5. Also, tune up the gusle and go oral with Milman. (And autocorrect thinks Milman meant “hustle.”)

  6. Breffni says:

    Waypoints are designed to be pronounceable as words, and in the context of a given route they’d normally be unambiguous, even predictable, and don’t need to be spelled out. In this case the controller did spell it out (using the radiotelephony alphabet presumably), but the pilot still picked the wrong one from the database. That’s a problem that couldn’t have arisen in the days of paper charts.

  7. PlasticPaddy says:

    @breffni
    This would seem to be a problem with the tool for confirming course updates with one new point. A graphic with two labeled (distance explicit, direction implicit) vectors should allow the pilot to see if the change is what was intended.

  8. Breffni says:

    True, I think the navigation display would show exactly that. Maybe an enormous dog-leg in your new route won’t show up if it’s zoomed in too tight? Dunno.

  9. AJP Crown says:

    Why doesn’t LAX have a proper name? There’s Heathrow, OHare, Charles de Gaulle and then something that looks like a proprietary laxative. At least with SFO no one actually calls it that but people in LA just seem to prefer initials. JFK at least give me a respectable mental image.

  10. @AJP, having spent a half-decade of my life flying in and out of SFO, I would bet dollars to donuts my colleagues and I referred to SFO by its initials an order of magnitude more than as “San Fransisco”. Oakland was always “Oakland”, San Jose was always “San Jose”, but sometimes Sacramento was “Sack”.

    LAX is just “Los Angeles International Airport”, so there’s no other “name” to use. Specifically saying LAX, at least in my usage, helps to distinguish between any of the other smaller LA area airports one could fly into.

  11. “Charles de Gaulle” is usually called “Roissy” in France. Tourists who take the Metro instead of the RER (or the Roissybus) may end up at Charles de Gaulle–Étoile instead of the airport.

  12. Just as tourists in Istanbul who want to go to Topkapı Palace can wind up at the other end of town.

  13. AJP Crown says:

    pc: LAX is just “Los Angeles International Airport”, so there’s no other “name” to use.
    That’s my point.

    my colleagues and I referred to SFO by its initials an order of magnitude more than as “San Fransisco”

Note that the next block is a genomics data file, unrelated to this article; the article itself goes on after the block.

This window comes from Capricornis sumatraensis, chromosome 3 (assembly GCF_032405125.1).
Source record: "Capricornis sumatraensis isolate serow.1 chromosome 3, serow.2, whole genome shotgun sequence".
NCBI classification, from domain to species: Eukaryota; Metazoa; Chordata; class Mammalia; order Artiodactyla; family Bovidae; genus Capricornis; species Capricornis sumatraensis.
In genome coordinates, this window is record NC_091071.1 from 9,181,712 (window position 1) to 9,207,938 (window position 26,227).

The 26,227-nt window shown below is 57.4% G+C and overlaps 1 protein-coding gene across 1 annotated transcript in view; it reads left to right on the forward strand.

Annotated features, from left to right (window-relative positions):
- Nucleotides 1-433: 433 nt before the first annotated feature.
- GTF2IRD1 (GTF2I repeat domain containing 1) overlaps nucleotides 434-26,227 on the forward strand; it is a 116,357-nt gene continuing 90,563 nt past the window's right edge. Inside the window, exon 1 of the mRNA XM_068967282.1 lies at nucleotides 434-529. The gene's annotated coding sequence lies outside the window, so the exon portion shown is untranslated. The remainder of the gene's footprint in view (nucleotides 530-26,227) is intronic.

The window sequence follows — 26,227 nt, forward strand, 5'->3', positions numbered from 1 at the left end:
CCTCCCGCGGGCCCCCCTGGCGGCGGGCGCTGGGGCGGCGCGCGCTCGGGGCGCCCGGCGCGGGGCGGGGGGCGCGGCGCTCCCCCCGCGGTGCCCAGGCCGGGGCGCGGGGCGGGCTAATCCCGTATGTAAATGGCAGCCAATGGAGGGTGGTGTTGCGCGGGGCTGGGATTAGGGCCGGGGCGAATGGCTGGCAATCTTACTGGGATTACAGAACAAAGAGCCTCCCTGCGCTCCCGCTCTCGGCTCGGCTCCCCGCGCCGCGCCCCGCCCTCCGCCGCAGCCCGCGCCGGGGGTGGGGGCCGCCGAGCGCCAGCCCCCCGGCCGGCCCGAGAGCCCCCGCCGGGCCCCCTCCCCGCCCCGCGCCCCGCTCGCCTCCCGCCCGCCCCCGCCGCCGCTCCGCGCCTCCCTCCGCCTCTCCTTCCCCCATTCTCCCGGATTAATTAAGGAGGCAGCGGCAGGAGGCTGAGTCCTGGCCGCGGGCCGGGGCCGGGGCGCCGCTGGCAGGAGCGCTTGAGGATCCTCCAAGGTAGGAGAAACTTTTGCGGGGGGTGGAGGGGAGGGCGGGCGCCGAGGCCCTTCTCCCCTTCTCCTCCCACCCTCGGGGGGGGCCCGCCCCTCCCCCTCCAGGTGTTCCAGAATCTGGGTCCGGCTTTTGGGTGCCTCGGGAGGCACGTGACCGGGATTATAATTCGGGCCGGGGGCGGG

It was always just called “the airport” when I lived there, back in the 1930s. Ok, the 1970s – 80s.

  14. Jen in Edinburgh says:

    What other name should an airport have? Edinburgh is just Edinburgh and Glasgow just Glasgow (unless you’re old enough to think of them as Turnhouse and Abbotsinch, I suppose.)

    When I think about it, JFK and CDG seem a bit odd, as I expect personal names on airports to be merely frills – I can’t imagine someone talking about flying to John Lennon or George Best, even when you have Belfast International to get mixed up with in the latter case.

  15. AJP Crown says:

    “Charles de Gaulle” is usually called “Roissy” in France.
    I haven’t been to Paris for 25 years but this is similar to the Centre Pompidou being called le Beaubourg. When all the construction projects are named after a small number of dead politicians, it’s best to stick to the name of the area.

  16. And frankly it’s a good thing LAX doesn’t have another name, because if it had been named for a politician (or, God forbid, police chief) it would almost certainly have to be renamed these days.

  17. AJP Crown says:

    Edinburgh is just Edinburgh and Glasgow just Glasgow
    It used to be London Airport, but that could mean Heathrow or Gatwick, never mind Stansted, City Airport, Luton and the rest. I don’t think there was ever New York Airport, only Idlewild > JFK and LaGuardia (and now others like Newark, dreariest airport on earth). So if Edinburgh is just Edinburgh, you’re damned lucky. Oslo is Gardermoen to everyone in Oslo (Amsterdam is Schiphol, Stockholm is Arlanda.)

  18. @AJP, I guess if you’re lucky enough to be able to afford living in San Fransisco these days, you probably call it “the airport”. Only plebeians like myself would fly out of the East Bay.

  19. AJP Crown says:

    or, God forbid, police chief
    I was just thinking that too. Chief Ernest J. “Porky” Porker jr Memorial Airport.